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Revitalizing Endangered Languages

Edited by Justyna Olko & Julia Sallabank

Revitalizing Endangered Languages "This guidebook provides ideas and strategies, as well as some background, to help with the effective revitalization of endangered languages. It covers a broad scope of themes including effective planning, benefits, wellbeing, economic aspects, attitudes and ideologies."

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Academic Paper

Title: Effects of early home language environment II: Speech comprehension and cognitive functions
Author: Lily Tao
Author: Qing Cai
Linguistic Field: Cognitive Science; Language Acquisition
Subject Language: English
Abstract: People who were mostly exposed to English with an accent in the early home environment are more native-like when performing various English tasks, compared to those who were mostly exposed to their non-English heritage language (Tao & Taft, 2016). The present study extends from the work of Tao and Taft (2016), further exploring the effects of early home language environment on linguistic and cognitive outcomes later in life. Three groups of young adult participants who differed in their early home language environment were examined on speech comprehension and executive function tasks. Results showed that people who were exposed mostly to non-English heritage languages have disadvantages relative to native monolingual speakers in the comprehension of certain types of stimuli, but show advantages in their executive functioning. Those exposed mostly to nonstandard English showed a less robust advantage in executive functions over native speakers, and showed no apparent disadvantage in speech comprehension.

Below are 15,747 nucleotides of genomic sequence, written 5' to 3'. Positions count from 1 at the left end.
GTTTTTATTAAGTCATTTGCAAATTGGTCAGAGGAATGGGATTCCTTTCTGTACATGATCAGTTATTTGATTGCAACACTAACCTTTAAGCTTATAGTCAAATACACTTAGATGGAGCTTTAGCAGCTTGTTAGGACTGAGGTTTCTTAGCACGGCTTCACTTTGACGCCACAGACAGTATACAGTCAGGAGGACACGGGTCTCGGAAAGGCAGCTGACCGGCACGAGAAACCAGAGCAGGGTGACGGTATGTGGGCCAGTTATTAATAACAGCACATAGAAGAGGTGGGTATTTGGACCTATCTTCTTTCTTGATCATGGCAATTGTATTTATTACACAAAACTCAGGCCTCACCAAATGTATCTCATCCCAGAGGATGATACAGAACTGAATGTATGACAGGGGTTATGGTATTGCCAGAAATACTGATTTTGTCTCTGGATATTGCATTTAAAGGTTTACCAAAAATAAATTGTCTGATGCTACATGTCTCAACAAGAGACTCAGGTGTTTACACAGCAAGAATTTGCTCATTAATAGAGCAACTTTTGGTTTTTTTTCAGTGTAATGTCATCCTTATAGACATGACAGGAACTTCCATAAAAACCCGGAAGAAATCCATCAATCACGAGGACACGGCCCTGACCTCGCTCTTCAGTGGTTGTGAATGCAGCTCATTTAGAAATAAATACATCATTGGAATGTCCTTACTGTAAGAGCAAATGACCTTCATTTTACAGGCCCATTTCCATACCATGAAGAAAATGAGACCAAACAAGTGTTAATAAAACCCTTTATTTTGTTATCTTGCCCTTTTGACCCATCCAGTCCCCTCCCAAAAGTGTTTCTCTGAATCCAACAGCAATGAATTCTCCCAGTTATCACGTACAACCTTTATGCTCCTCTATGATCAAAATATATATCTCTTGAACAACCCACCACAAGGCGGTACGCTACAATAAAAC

This article appears IN Bilingualism: Language and Cognition Vol. 21, Issue 3, which you can READ on Cambridge's site .

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